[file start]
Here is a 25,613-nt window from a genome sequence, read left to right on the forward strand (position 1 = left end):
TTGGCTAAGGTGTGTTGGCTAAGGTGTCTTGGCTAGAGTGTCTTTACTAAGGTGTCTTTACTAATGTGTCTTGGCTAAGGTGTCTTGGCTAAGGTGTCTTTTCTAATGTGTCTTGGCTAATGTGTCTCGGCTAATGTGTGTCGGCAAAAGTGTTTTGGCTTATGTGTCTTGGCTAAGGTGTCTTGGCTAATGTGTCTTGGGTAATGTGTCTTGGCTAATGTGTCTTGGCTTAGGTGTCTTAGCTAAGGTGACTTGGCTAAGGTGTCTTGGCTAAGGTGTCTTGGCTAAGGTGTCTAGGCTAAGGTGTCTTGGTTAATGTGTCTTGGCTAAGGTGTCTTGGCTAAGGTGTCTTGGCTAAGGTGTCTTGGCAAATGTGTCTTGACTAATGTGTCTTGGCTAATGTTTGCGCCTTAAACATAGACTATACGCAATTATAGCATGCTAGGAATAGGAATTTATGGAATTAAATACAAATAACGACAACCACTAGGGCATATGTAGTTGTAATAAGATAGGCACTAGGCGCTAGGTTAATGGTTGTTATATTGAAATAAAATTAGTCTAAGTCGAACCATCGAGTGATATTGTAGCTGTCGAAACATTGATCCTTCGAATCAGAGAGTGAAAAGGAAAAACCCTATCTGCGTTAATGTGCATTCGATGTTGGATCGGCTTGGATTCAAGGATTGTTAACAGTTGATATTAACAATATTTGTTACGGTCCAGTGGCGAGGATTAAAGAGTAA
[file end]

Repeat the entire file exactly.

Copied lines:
Here is a 25,613-nt window from a genome sequence, read left to right on the forward strand (position 1 = left end):
TTGGCTAAGGTGTGTTGGCTAAGGTGTCTTGGCTAGAGTGTCTTTACTAAGGTGTCTTTACTAATGTGTCTTGGCTAAGGTGTCTTGGCTAAGGTGTCTTTTCTAATGTGTCTTGGCTAATGTGTCTCGGCTAATGTGTGTCGGCAAAAGTGTTTTGGCTTATGTGTCTTGGCTAAGGTGTCTTGGCTAATGTGTCTTGGGTAATGTGTCTTGGCTAATGTGTCTTGGCTTAGGTGTCTTAGCTAAGGTGACTTGGCTAAGGTGTCTTGGCTAAGGTGTCTTGGCTAAGGTGTCTAGGCTAAGGTGTCTTGGTTAATGTGTCTTGGCTAAGGTGTCTTGGCTAAGGTGTCTTGGCTAAGGTGTCTTGGCAAATGTGTCTTGACTAATGTGTCTTGGCTAATGTTTGCGCCTTAAACATAGACTATACGCAATTATAGCATGCTAGGAATAGGAATTTATGGAATTAAATACAAATAACGACAACCACTAGGGCATATGTAGTTGTAATAAGATAGGCACTAGGCGCTAGGTTAATGGTTGTTATATTGAAATAAAATTAGTCTAAGTCGAACCATCGAGTGATATTGTAGCTGTCGAAACATTGATCCTTCGAATCAGAGAGTGAAAAGGAAAAACCCTATCTGCGTTAATGTGCATTCGATGTTGGATCGGCTTGGATTCAAGGATTGTTAACAGTTGATATTAACAATATTTGTTACGGTCCAGTGGCGAGGATTAAAGAGTAA